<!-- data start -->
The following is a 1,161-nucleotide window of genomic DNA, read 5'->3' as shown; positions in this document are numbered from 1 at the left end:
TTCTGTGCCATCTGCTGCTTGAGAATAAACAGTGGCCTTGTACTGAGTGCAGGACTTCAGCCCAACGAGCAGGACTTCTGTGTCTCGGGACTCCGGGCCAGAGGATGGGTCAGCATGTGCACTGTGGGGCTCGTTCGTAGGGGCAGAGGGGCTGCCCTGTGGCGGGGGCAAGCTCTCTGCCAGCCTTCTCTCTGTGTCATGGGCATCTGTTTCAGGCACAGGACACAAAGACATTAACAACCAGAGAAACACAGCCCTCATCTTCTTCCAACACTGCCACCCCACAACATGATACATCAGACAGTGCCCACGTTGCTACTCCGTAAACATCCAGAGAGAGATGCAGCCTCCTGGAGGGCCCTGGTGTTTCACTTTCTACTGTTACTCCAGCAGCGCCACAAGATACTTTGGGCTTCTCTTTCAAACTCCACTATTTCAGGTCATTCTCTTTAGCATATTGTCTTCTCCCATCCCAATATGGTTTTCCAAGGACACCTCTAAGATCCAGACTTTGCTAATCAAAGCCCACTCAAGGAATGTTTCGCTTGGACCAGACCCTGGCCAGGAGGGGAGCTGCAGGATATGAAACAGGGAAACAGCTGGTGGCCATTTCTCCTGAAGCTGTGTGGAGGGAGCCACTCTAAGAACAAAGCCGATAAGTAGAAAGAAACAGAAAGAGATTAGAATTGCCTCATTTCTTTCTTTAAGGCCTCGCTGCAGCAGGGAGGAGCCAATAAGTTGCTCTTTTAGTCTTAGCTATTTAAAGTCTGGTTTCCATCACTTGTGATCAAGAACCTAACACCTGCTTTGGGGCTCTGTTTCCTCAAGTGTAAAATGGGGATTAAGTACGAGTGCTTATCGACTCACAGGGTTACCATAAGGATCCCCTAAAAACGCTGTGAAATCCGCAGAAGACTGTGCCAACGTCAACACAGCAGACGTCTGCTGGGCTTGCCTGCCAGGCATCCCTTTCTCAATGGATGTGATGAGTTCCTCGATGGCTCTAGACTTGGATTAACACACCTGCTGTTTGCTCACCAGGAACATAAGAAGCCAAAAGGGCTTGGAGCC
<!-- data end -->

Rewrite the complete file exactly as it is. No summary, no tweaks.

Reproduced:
The following is a 1,161-nucleotide window of genomic DNA, read 5'->3' as shown; positions in this document are numbered from 1 at the left end:
TTCTGTGCCATCTGCTGCTTGAGAATAAACAGTGGCCTTGTACTGAGTGCAGGACTTCAGCCCAACGAGCAGGACTTCTGTGTCTCGGGACTCCGGGCCAGAGGATGGGTCAGCATGTGCACTGTGGGGCTCGTTCGTAGGGGCAGAGGGGCTGCCCTGTGGCGGGGGCAAGCTCTCTGCCAGCCTTCTCTCTGTGTCATGGGCATCTGTTTCAGGCACAGGACACAAAGACATTAACAACCAGAGAAACACAGCCCTCATCTTCTTCCAACACTGCCACCCCACAACATGATACATCAGACAGTGCCCACGTTGCTACTCCGTAAACATCCAGAGAGAGATGCAGCCTCCTGGAGGGCCCTGGTGTTTCACTTTCTACTGTTACTCCAGCAGCGCCACAAGATACTTTGGGCTTCTCTTTCAAACTCCACTATTTCAGGTCATTCTCTTTAGCATATTGTCTTCTCCCATCCCAATATGGTTTTCCAAGGACACCTCTAAGATCCAGACTTTGCTAATCAAAGCCCACTCAAGGAATGTTTCGCTTGGACCAGACCCTGGCCAGGAGGGGAGCTGCAGGATATGAAACAGGGAAACAGCTGGTGGCCATTTCTCCTGAAGCTGTGTGGAGGGAGCCACTCTAAGAACAAAGCCGATAAGTAGAAAGAAACAGAAAGAGATTAGAATTGCCTCATTTCTTTCTTTAAGGCCTCGCTGCAGCAGGGAGGAGCCAATAAGTTGCTCTTTTAGTCTTAGCTATTTAAAGTCTGGTTTCCATCACTTGTGATCAAGAACCTAACACCTGCTTTGGGGCTCTGTTTCCTCAAGTGTAAAATGGGGATTAAGTACGAGTGCTTATCGACTCACAGGGTTACCATAAGGATCCCCTAAAAACGCTGTGAAATCCGCAGAAGACTGTGCCAACGTCAACACAGCAGACGTCTGCTGGGCTTGCCTGCCAGGCATCCCTTTCTCAATGGATGTGATGAGTTCCTCGATGGCTCTAGACTTGGATTAACACACCTGCTGTTTGCTCACCAGGAACATAAGAAGCCAAAAGGGCTTGGAGCC